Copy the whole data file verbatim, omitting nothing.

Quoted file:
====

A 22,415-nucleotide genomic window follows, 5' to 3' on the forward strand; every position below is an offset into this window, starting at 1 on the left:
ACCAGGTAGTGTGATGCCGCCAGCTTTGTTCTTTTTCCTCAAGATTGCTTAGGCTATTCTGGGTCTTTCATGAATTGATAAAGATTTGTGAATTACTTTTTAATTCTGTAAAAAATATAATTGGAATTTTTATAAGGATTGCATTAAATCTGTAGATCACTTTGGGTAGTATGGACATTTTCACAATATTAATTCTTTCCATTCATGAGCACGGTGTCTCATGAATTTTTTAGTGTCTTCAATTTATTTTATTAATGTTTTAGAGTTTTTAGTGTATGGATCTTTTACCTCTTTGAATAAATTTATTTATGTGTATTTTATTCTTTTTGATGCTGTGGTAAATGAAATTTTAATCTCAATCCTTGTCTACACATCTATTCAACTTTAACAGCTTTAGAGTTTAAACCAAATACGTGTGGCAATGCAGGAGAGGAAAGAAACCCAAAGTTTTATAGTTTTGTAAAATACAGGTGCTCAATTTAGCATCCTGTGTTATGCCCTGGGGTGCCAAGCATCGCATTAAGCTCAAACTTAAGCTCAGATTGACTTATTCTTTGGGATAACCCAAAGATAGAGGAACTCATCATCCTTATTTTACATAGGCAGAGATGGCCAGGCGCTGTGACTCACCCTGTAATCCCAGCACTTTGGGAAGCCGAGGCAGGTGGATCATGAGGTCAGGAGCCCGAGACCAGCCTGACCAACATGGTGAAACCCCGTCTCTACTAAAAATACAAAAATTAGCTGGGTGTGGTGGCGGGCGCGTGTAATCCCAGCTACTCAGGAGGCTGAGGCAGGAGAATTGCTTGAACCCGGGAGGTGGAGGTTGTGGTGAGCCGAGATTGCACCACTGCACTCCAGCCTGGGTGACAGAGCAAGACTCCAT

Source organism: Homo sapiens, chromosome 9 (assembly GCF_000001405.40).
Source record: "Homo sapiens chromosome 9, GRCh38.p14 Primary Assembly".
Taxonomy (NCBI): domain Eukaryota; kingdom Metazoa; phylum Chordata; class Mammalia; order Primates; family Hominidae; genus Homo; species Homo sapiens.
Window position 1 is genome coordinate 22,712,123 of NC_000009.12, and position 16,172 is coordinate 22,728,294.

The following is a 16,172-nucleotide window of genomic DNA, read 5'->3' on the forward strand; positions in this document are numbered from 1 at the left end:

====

A 22,415-nucleotide genomic window follows, 5' to 3' on the forward strand; every position below is an offset into this window, starting at 1 on the left:
ACCAGGTAGTGTGATGCCGCCAGCTTTGTTCTTTTTCCTCAAGATTGCTTAGGCTATTCTGGGTCTTTCATGAATTGATAAAGATTTGTGAATTACTTTTTAATTCTGTAAAAAATATAATTGGAATTTTTATAAGGATTGCATTAAATCTGTAGATCACTTTGGGTAGTATGGACATTTTCACAATATTAATTCTTTCCATTCATGAGCACGGTGTCTCATGAATTTTTTAGTGTCTTCAATTTATTTTATTAATGTTTTAGAGTTTTTAGTGTATGGATCTTTTACCTCTTTGAATAAATTTATTTATGTGTATTTTATTCTTTTTGATGCTGTGGTAAATGAAATTTTAATCTCAATCCTTGTCTACACATCTATTCAACTTTAACAGCTTTAGAGTTTAAACCAAATACGTGTGGCAATGCAGGAGAGGAAAGAAACCCAAAGTTTTATAGTTTTGTAAAATACAGGTGCTCAATTTAGCATCCTGTGTTATGCCCTGGGGTGCCAAGCATCGCATTAAGCTCAAACTTAAGCTCAGATTGACTTATTCTTTGGGATAACCCAAAGATAGAGGAACTCATCATCCTTATTTTACATAGGCAGAGATGGCCAGGCGCTGTGACTCACCCTGTAATCCCAGCACTTTGGGAAGCCGAGGCAGGTGGATCATGAGGTCAGGAGCCCGAGACCAGCCTGACCAACATGGTGAAACCCCGTCTCTACTAAAAATACAAAAATTAGCTGGGTGTGGTGGCGGGCGCGTGTAATCCCAGCTACTCAGGAGGCTGAGGCAGGAGAATTGCTTGAACCCGGGAGGTGGAGGTTGTGGTGAGCCGAGATTGCACCACTGCACTCCAGCCTGGGTGACAGAGCAAGACTCCAT

Source organism: Homo sapiens, chromosome 9 (assembly GCF_000001405.40).
Source record: "Homo sapiens chromosome 9, GRCh38.p14 Primary Assembly".
Taxonomy (NCBI): domain Eukaryota; kingdom Metazoa; phylum Chordata; class Mammalia; order Primates; family Hominidae; genus Homo; species Homo sapiens.
Window position 1 is genome coordinate 22,712,123 of NC_000009.12, and position 16,172 is coordinate 22,728,294.

The following is a 16,172-nucleotide window of genomic DNA, read 5'->3' on the forward strand; positions in this document are numbered from 1 at the left end: